I just finished my two month surgery rotation, and as a third-year medical student new to the wards, I had a steep learning curve. One of the things I learned the hard way, causing me to nearly cry during rounds, was how to properly present a patient’s history and physical examination findings.
Extracting relevant clinical history information from a patient for the first time was not an easy task for me. Heightening the difficulty was my uncertainty about whether the questions I was preparing to ask were capable of pinpointing the correct diagnosis. However, when I was called upon for duty, I played my part. I asked the questions and received relevant answers that allowed me to narrow down the differential diagnoses on my list … at least, in my opinion.
I thought that I had completed all that was required for a comprehensive history and physical examination: facts about present illness, review of systems, inspection, palpation, percussion and auscultation. If I arranged my negative and positive findings neatly, I thought that I would be able to confidently determine the correct diagnosis of the newly-admitted patient and impress my seniors and the attending physician, who was a consulting surgeon, during rounds the following morning.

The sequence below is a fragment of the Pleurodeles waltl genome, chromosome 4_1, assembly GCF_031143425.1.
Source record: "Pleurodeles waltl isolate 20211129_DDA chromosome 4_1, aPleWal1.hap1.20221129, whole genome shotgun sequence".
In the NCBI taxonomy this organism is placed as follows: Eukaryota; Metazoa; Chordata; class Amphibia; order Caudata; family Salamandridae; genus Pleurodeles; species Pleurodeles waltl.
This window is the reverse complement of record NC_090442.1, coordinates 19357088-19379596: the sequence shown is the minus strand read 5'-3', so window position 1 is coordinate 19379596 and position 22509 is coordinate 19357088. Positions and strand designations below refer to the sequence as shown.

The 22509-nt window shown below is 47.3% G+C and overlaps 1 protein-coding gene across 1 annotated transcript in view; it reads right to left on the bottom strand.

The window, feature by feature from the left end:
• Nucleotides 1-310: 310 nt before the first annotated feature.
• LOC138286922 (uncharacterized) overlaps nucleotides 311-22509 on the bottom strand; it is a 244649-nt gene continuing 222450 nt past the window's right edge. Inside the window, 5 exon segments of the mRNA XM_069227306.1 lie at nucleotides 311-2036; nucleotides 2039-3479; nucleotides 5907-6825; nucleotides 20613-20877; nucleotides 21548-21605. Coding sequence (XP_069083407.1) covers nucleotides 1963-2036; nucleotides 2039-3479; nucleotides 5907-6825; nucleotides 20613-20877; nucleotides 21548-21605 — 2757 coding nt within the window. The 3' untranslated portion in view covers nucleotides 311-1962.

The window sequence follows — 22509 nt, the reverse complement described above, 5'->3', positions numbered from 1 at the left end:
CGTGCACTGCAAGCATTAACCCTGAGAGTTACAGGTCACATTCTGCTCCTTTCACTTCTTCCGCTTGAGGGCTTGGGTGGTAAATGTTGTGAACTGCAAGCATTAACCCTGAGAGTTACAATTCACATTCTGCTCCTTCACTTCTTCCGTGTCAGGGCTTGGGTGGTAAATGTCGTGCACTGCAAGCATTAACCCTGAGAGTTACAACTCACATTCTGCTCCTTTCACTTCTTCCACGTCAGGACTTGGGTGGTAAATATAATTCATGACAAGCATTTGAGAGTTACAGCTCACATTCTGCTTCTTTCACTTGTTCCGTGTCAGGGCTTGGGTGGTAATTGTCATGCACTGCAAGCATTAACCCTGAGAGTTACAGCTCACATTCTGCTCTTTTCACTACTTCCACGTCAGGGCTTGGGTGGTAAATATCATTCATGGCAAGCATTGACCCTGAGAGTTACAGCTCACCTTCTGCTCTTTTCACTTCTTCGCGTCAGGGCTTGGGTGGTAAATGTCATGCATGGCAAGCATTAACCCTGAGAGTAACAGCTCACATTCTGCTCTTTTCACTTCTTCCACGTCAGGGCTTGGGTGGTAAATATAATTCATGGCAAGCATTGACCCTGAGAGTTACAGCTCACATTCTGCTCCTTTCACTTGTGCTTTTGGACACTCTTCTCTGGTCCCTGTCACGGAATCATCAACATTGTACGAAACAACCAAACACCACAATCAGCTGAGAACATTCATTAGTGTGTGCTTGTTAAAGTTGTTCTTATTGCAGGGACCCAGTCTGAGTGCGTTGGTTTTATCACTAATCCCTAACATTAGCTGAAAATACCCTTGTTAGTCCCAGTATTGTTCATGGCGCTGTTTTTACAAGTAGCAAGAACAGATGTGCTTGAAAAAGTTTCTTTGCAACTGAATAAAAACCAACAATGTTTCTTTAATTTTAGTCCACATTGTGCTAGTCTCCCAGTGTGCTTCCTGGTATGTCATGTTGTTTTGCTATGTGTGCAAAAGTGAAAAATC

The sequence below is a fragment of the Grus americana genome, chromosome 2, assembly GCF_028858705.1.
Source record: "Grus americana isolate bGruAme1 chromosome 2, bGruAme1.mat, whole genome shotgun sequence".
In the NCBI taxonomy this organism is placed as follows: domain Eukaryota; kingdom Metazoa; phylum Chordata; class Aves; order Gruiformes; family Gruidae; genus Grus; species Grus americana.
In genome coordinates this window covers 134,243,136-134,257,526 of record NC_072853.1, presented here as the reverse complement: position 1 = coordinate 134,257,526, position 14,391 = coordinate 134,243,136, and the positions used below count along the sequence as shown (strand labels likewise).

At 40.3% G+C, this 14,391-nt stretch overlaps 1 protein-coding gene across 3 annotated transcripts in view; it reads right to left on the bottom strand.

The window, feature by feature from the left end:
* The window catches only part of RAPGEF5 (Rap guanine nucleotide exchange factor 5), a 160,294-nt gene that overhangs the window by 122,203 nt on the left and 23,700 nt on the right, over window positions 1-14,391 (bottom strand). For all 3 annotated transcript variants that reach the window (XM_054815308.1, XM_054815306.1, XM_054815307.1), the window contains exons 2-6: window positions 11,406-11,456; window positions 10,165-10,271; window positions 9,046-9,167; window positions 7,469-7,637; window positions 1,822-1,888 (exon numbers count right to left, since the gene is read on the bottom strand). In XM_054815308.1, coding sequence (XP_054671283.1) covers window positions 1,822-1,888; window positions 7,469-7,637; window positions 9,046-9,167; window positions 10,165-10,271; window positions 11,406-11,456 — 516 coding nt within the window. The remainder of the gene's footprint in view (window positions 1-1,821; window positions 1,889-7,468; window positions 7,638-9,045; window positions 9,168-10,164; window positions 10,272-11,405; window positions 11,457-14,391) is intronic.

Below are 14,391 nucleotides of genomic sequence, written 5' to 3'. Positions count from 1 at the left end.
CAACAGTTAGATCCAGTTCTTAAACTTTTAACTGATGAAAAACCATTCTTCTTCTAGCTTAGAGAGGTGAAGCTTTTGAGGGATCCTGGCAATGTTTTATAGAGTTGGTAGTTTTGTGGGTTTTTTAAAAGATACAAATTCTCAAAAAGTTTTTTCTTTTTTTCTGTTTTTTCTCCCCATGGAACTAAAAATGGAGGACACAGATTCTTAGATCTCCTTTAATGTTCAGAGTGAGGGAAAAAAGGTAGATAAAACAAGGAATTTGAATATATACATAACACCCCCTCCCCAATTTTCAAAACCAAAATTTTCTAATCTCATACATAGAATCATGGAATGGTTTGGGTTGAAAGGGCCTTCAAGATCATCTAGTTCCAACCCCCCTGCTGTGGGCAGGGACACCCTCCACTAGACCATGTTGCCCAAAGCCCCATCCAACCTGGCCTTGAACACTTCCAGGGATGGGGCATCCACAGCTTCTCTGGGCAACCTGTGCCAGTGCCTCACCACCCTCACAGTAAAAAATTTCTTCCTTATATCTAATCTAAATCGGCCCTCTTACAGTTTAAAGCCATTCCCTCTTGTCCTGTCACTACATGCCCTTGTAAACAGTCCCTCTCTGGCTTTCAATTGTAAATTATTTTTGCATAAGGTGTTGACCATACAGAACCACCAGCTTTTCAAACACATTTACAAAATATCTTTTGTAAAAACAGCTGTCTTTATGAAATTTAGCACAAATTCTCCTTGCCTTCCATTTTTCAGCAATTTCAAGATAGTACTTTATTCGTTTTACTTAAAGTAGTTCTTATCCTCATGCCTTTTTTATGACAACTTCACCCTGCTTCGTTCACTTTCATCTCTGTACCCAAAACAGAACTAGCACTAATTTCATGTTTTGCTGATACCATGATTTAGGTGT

After all this and a thoughtful review, I finally fell asleep rather late that night. I had been busy assimilating the patient’s information and thinking of answers for the potential questions or critiques that may be hurled towards me by the attending physician in the morning. Even though my exhaustion allowed me to fall asleep, when I woke up the next morning, I realized that I had never conquered the fear I felt leading up to my first bedside presentation. However, I said to myself, “Let the sun rise.”
I presented a case of a newly-admitted 70-year-old female patient with a chief complaint of intermittent severe pain and swelling in the right upper quadrant for the past three months. My presentation of the patient’s history was flawless as I read it aloud to the team during rounds. Anticipating the storm of questions that may be awaiting, I presented one fact after another, pausing in between each new piece of information during the subjective portion. No questions so far … phew!
Unfortunately for me, the consulting surgeon knew the patient very well as they had met prior in the surgical outpatient clinic, and he already knew her diagnosis. Fortunately for the surgeon, he did not have to solely rely on the information I was sharing with him. He began to ask questions as I presented the physical exam.
The first question posed to me by the consulting surgeon was, “Student Doctor Mlay, could you show the locations of the dorsalis pedis and posterior tibial arteries you just mentioned on your physical exam findings?”
“Anatomy. Oh great, I have to get in my mental time machine and travel back to the first year of medical school,” I complained in my head. Pausing for a bit, I directly and correctly identified the locations of the two arteries … with mild self-assurance.